How much counterbalance you want really becomes a matter of taste, combined with how fast and far you will tilt and how much tilt drag you have engaged.
The drag capability of the modern tripod head is the reason heads are referred to as fluid heads. The drag is created by fluid-filled chambers. Although manufacturers use different methods, for the most part the fluid provides the drag, hence the term “fluid head.” How much drag you wish to engage is a matter of taste. Your drag settings may be constant, or you may find that you adjust your drag settings on a shot-by-shot basis. Need a whip pan? Set the drag to zero. Need a slow steady pan or tilt? Set the drag to high.
Do not use the pan or tilt locks to add extra drag to your shot, this is not the purpose for which they are designed. I know it is tempting, but it is better to use a fluid head that is suited to the camera you are using than to use the locks to add drag.
How to set up your tripod
The goal is to have your camera’s mass exert zero effect on the tripod—in other words, to be able to pan and tilt as if there were no camera on the tripod head. The first thing you need to do is build your camera and balance it on your fluid head. I prefer a tripod head with a wide base. For me (depending on weight of the camera), 75mm flat base or ball is the minimum, 100mm is better, and if I’m working with a heavy camera (28 pounds or more) then I like a 150mm ball. The tripod I use does depend on the job, because the bigger the tripod head and legs the heavier the system tends to be, so for run-and-gun, I might try to get away with a smaller platform, but using too small a tripod will affect my operating. You may consider having a second tripod and fluid head as a good investment for handling special shots.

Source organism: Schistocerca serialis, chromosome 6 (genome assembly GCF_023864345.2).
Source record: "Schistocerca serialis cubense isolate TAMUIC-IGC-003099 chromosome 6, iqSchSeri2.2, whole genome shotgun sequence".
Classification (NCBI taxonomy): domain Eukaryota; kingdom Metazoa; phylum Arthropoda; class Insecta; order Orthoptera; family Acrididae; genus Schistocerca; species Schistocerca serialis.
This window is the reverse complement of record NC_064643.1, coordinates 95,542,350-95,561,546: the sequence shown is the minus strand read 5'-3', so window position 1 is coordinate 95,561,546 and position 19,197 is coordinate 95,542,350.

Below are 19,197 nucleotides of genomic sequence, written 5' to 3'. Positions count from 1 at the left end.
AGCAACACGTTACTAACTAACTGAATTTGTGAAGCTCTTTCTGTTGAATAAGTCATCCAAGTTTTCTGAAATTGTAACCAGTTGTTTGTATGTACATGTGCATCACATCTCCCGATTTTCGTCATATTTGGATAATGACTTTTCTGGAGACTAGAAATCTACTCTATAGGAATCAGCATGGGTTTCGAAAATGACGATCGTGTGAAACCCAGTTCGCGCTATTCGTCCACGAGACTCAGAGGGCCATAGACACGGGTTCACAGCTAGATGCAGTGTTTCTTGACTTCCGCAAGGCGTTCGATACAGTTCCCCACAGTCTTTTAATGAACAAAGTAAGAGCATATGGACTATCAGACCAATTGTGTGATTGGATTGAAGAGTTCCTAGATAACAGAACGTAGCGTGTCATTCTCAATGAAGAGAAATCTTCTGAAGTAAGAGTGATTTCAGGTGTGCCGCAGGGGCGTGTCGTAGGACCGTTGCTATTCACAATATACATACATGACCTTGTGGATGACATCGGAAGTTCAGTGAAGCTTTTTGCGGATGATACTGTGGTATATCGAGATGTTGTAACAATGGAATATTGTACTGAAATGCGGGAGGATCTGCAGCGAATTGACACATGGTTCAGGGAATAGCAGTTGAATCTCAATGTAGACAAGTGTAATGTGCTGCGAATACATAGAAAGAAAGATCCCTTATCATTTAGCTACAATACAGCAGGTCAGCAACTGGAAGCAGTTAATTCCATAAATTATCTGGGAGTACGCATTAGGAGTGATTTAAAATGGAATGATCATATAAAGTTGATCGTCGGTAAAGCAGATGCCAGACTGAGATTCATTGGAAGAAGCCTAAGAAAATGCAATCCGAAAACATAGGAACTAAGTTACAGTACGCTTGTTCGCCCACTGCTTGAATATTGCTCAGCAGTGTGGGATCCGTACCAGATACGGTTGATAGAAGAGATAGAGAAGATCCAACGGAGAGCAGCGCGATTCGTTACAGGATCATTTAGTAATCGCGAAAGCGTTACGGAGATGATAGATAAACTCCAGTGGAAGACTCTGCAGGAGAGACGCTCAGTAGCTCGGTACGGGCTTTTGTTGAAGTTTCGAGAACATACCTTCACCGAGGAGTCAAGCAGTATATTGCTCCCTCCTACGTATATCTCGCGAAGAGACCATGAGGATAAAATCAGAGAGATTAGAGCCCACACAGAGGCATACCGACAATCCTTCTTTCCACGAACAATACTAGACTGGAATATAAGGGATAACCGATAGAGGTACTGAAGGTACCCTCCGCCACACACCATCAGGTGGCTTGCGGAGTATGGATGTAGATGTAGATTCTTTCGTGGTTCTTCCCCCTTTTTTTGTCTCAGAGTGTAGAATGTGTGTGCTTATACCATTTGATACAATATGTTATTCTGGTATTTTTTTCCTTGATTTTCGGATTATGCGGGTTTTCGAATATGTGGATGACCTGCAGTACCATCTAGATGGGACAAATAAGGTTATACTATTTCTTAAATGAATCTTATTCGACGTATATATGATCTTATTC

To balance your camera, you will need to have a sliding balance plate of some kind. Some tripod heads incorporate these, while others use a QR plate (like Sachtler’s Touch-and-Go plate) with a camera platform that slides for balancing, as opposed to a sliding balance plate that slides forward and back within the tripod head’s camera platform. The sliding balance plate can be difficult to line up and slide into a tripod head, especially with a weighty camera mounted on it. To ameliorate this problem, some tripod heads have a hybrid system that allows you to pop the sliding balance plate onto the tripod head like a QR arrangement, although you do have to slide it out of the head when pulling the camera from the head.